1913 - The first boat is raised in the locks of the Panama Canal. 

1914 - The Federal Trade Commission is established to foster competition by preventing monopolies in business. 

1918 - German Ace Ernst Udet shoots down two Allied planes, bringing his total for the war up to 62. 

1937 - Bessie Smith, known as the 'Empress of the Blues,' dies in a car crash in Mississippi. 

1940 - During the London Blitz, the underground Cabinet War Room suffers a hit when a bomb explodes on the Clive Steps. 

1941 - The U.S. Army establishes the Military Police Corps. 

1950 - General Douglas MacArthur's American X Corps, fresh from the Inchon landing, links up with the U.S. Eighth Army after its breakout from the Pusan Perimeter. 

1955 - The New York Stock Exchange suffers a $44 million loss. 

1960 - Vice President Richard Nixon and Senator John F. Kennedy participate in the first nationally televised debate between presidential candidates. 

1961 - Nineteen-year-old Bob Dylan makes his New York singing debut at Gerde's Folk City.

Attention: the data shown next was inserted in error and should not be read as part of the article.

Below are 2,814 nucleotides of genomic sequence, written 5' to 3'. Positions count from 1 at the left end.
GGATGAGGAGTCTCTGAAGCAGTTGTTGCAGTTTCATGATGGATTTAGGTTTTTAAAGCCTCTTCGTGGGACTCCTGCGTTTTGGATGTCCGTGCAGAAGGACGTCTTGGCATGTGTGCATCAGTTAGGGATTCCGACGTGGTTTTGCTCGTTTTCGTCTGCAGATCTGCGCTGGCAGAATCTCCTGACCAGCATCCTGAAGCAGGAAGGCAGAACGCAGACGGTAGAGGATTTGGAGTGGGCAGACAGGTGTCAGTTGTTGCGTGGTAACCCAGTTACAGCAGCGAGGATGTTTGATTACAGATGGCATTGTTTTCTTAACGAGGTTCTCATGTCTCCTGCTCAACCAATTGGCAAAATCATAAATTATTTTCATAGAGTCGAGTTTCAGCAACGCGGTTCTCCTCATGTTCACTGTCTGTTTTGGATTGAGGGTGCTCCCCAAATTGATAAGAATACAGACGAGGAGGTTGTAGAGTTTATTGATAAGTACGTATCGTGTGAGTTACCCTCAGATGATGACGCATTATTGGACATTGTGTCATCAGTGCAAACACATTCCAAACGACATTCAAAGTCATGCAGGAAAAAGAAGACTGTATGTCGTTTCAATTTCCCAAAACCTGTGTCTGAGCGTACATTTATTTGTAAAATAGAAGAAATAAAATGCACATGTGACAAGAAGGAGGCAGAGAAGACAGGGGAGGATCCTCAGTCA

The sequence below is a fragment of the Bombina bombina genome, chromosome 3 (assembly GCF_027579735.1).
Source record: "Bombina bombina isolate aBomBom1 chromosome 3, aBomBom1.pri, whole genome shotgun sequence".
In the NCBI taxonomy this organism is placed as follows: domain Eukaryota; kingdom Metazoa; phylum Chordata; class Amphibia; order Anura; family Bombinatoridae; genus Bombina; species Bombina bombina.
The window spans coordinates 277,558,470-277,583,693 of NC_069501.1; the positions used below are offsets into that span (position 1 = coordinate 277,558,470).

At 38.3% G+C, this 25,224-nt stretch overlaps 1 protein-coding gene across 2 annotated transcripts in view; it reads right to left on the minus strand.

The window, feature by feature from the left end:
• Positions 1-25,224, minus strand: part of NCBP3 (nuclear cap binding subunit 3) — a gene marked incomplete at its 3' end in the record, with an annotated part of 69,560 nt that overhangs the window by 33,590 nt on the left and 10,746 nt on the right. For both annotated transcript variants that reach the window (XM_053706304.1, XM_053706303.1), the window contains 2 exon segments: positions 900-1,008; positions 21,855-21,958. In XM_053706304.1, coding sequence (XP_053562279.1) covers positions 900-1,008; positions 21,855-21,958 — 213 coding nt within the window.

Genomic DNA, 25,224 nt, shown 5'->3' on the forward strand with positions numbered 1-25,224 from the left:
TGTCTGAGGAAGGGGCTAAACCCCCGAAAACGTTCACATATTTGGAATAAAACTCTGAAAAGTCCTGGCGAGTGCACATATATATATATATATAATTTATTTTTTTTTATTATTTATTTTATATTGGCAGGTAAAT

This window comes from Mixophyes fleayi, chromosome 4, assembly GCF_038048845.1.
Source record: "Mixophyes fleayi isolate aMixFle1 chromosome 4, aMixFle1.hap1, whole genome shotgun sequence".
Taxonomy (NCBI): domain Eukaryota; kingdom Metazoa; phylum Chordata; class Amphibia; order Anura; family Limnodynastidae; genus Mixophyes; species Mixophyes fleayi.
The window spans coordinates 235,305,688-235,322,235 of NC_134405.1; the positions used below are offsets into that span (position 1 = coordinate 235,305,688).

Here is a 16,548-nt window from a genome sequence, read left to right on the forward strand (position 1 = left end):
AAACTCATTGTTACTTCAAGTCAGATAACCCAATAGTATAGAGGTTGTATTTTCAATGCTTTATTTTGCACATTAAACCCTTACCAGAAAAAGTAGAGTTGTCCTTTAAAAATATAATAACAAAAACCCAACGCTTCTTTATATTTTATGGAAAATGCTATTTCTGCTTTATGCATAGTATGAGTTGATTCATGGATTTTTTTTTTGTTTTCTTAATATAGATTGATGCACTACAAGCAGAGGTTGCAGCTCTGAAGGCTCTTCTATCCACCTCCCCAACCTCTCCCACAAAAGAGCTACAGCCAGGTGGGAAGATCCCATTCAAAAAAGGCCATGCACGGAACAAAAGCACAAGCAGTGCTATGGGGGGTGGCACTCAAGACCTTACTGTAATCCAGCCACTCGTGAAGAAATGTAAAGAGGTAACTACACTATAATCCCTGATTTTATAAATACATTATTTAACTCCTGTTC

1967 - Hanoi rejects a U.S. peace proposal. 

1969 - The Beatles last album, Abbey Road, is released. 

1972 - Richard M. Nixon meets with Emperor Hirohito in Anchorage, Alaska, the first-ever meeting of a U.S. President and a Japanese Monarch. 

1977 - Israel announces a cease-fire on Lebanese border. 

1983 - In the USSR Stanislav Petrov disobeys procedures and ignores electronic alarms indicating five incoming nuclear missiles, believing the US would launch more than five if it wanted to start a war. His decision prevented a retaliatory attack that would have begun a nuclear war between the superpowers.. 

1984 -The UK agrees to transfer sovereignty of Hong Kong to the People's Republic of China. 

1997 - Two earthquakes strike Italy, causing part of the Basilica of St. Francis to collapse, killing four people and destroying much of the cycle of frescoes depicting the saint's life. 

2008 - Yves Rossy, a Swiss pilot and inventor, is the first person to fly a jet-powered wing across the English Channel.